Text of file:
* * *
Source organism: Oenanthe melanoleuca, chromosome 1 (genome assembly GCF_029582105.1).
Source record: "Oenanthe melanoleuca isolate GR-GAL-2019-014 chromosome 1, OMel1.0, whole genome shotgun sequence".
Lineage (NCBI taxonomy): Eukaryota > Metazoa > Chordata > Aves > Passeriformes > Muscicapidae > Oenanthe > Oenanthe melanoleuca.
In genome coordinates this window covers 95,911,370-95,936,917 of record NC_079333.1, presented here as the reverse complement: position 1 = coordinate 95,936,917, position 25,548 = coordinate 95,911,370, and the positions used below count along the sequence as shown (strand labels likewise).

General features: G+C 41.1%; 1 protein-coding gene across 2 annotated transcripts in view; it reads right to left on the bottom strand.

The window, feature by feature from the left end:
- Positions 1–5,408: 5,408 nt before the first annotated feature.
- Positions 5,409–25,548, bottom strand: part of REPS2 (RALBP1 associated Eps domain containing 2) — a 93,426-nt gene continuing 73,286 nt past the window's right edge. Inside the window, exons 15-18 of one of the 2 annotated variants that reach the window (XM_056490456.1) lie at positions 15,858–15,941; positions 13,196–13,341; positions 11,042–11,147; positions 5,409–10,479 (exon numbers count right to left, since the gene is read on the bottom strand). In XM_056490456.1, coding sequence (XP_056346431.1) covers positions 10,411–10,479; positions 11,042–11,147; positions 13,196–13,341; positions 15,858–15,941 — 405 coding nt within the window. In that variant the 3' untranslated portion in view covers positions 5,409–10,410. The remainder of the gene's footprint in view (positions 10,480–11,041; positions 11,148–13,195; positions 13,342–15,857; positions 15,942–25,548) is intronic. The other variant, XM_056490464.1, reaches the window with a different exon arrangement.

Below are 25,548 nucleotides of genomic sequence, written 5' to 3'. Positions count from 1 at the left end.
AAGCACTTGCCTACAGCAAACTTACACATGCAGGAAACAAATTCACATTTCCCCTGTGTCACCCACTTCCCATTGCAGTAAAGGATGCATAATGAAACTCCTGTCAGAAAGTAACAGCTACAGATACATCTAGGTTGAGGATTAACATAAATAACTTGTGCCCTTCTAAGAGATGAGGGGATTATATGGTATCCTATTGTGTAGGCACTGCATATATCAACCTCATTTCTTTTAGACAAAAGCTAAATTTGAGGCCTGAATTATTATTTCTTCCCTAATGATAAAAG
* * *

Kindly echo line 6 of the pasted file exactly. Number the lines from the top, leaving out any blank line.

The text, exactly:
The window, feature by feature from the left end: